India and Religion in 19th-c. America

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A review of Imagining Hindus: India and Religion in Nineteenth Century America, by Michael J. Altman.

Historians usually begin the story of Hindu religion in the United States with Swami Vivekananda’s influential speech at the 1893 World’s Parliament of Religions in Chicago. But Michael Altman’s dissertation argues that Vivekananda’s famous speech at the Parliament marks not a “dawning” of religious pluralism, but instead a transition from a shadowed imaginary of white Americans representing Hinduism to a new form of global Hinduism in which Hindus began to represent themselves. Although the dissertation concludes its primary inquiry with Vivekananda in 1893, Altman adds a poignant coda that recounts Tulsi Gabbard (D-HI) taking office with her hand on her own copy of the Bhagavad Gita in 2013. This act, he suggests, “marks a shift from Hindus merely representing themselves to Americans and the beginning of a Hindu representing Americans” (p. 267). Despite the fact that the dissertation demonstrates Americans’ racist, colonialist, and romantic orientalist attitudes prevalent throughout the nineteenth century, this final note resounds with optimism for the future.

However, Altman’s optimism remains slightly tempered in that he sees America as a nation that continues to be embroiled within the struggle between Protestantism and religious diversity. The juncture between these two factions “is a place where the oneness of American religion imagined the Hindu as the foil against which white Protestant American identity was reinforced. It is also a place where the manyness of American religion gave rise to systems of comparative religion that accounted for Hindu religious cultures” (p. 266). Altman problematizes the negotiations of the one and the many, and using Hindu religion as a case study his dissertation “tracks the construction of comparative systems that allowed Protestants and other Americans to make sense of religious difference” (p. 14). In an effort to demonstrate the vacillations of power between these two polarized ideals, the dissertation analyzes American representations of Hindu religions by dividing them into two historical periods, in three parts. Part I covers 1790 to 1830, while Parts II and III each engage 1830 to the Parliament in 1893. Part II focuses on the ways Americans involved in liberal and metaphysical religions imagined Hindu religions, while Part III focuses on the ways in which the Protestant establishment imagined Hindu religions.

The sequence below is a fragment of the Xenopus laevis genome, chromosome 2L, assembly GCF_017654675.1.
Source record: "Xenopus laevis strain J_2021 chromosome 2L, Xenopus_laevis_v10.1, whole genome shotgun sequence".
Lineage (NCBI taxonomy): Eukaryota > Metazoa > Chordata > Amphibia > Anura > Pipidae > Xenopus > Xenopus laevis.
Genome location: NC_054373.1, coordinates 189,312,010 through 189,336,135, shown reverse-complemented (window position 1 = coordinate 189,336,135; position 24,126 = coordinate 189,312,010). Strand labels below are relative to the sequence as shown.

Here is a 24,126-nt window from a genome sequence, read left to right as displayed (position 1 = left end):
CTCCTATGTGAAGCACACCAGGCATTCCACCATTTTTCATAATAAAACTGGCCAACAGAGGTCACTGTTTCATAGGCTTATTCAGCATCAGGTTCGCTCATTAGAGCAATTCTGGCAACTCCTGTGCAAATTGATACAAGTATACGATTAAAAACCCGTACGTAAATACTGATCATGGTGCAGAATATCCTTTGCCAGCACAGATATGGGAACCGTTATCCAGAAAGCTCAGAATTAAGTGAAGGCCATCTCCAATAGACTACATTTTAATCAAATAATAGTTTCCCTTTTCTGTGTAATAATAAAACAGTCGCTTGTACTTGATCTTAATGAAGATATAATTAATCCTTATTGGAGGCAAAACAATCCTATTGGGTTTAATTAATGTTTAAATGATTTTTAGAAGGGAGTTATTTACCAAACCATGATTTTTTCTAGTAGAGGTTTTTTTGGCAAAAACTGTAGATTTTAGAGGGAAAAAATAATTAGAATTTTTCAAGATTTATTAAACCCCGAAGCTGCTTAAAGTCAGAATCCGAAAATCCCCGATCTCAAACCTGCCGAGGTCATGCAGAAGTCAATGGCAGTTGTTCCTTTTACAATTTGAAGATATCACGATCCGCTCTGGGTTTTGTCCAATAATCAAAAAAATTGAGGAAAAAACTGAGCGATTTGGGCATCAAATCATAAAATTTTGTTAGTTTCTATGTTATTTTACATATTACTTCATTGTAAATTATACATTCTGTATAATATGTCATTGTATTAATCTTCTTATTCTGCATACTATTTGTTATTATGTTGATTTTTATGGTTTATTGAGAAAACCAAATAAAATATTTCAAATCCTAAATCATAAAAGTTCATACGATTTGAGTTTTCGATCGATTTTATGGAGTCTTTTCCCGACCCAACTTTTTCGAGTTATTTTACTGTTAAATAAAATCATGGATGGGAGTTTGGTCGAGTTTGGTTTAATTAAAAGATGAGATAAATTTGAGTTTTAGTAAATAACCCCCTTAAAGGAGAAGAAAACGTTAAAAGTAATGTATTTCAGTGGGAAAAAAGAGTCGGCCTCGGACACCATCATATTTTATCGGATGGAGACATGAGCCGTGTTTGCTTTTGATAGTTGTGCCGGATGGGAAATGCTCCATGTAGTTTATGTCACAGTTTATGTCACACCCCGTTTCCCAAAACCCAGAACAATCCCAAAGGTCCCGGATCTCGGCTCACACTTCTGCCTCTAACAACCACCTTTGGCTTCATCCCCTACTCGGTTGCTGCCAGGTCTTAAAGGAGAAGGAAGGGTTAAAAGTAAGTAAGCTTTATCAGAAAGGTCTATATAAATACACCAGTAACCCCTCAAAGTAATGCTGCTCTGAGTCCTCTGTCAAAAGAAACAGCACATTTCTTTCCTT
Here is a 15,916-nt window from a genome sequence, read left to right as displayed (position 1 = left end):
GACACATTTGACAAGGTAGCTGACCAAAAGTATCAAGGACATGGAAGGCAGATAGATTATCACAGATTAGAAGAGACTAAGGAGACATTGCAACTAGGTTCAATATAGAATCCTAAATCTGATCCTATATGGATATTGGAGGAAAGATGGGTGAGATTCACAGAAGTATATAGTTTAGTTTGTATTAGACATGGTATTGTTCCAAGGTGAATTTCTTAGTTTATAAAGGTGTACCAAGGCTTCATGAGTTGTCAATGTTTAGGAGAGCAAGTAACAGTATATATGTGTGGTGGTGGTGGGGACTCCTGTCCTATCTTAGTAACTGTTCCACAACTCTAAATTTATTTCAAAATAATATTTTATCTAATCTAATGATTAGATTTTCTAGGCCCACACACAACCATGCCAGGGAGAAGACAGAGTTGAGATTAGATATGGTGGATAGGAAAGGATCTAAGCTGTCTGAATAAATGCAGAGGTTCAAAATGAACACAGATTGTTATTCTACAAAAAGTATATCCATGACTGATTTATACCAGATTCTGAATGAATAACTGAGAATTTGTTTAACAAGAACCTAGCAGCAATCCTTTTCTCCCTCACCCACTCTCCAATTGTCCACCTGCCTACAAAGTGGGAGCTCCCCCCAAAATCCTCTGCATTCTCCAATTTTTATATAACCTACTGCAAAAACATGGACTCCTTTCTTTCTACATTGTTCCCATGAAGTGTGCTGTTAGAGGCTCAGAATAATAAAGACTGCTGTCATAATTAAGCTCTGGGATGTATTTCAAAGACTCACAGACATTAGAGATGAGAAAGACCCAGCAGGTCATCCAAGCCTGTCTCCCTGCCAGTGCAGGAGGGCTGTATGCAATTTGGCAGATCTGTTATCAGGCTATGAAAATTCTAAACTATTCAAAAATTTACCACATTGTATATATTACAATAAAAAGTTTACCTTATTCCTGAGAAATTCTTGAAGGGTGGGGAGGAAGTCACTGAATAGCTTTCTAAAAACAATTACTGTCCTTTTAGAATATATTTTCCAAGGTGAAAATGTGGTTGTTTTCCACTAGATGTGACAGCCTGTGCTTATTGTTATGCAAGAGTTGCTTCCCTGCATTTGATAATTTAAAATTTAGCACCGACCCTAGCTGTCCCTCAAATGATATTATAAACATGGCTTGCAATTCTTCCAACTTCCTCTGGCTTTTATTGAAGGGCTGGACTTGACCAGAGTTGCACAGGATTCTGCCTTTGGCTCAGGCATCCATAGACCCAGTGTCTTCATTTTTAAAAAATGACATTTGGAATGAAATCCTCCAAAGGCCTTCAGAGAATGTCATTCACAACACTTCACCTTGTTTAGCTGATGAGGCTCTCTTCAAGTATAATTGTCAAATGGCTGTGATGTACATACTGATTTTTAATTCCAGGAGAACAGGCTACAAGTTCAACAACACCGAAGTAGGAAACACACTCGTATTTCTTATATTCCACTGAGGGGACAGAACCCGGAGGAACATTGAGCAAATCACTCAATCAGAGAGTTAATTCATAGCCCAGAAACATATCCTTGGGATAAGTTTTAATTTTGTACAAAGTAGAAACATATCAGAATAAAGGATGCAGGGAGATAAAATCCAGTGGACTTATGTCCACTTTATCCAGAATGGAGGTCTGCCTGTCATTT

Part I largely supplies readers with an intellectual history of American conceptions of Hindu religion. Altman shows how American authors wrote accounts of “the religion of the Hindoos” for American audiences by relying on data provided by British Orientalists, East India Company officials, and missionaries. The most fascinating aspect of this period emerges from the tenuous relationship between newly independent America and the British Empire. Leading American voices presented a complicated amalgam of aspiration to and critique of Britain’s global colonial conquests. While Americans had balked en masse against the colonial regime at home, most still sympathized with its civilizing and Christianizing project in the far reaches of the globe among more ‘exotic’ and ‘backwards’ (non-white) peoples. Instead of focusing on Americans’ relationship to the colonial endeavors of the British Empire, Altman keeps his focus set squarely on the new republic. He shows how “British imperial knowledge became American theological evidence” that was deployed in Protestant theological controversies at home (p. 19).

Chapter 1 analyzes the writings of liberal Protestants such as Hannah Adams, Joseph Priestly, and John Adams in their early ventures in comparative religion, showing how each used British (and European) imperial knowledge about the Hindus to fulfill their own Protestant aims (mostly attempts to prove the superiority of Christian, biblical, or Protestant truth). Chapter 2 turns to Unitarian and Trinitarian debates that ensued after the East India Company legalized missionaries on Indian soil in 1813. Focusing primarily on evidence drawn from American missionary journals, Altman analyzes the American depiction of colonial representations of Hindu religion and highlights the commonplace missionary condemnations of those Hindu practices that they found to be particularly debauched, such as the Juggernaut, hook-swinging, widow burning (satī), blood sacrifice, and a presumed emphasis on violence, sexuality, and obscenity. Continuing to analyze American missionary publications, Chapter 2 provides a thorough account of Rammohan Roy’s role in the Unitarian and Trinitarian debates.  It then turns to the fascinating and little accounted for role of the collection of foreign cultural objects and natural specimens that became curio cabinet oddities, and then later museum artifacts that constructed the Orient through material objects.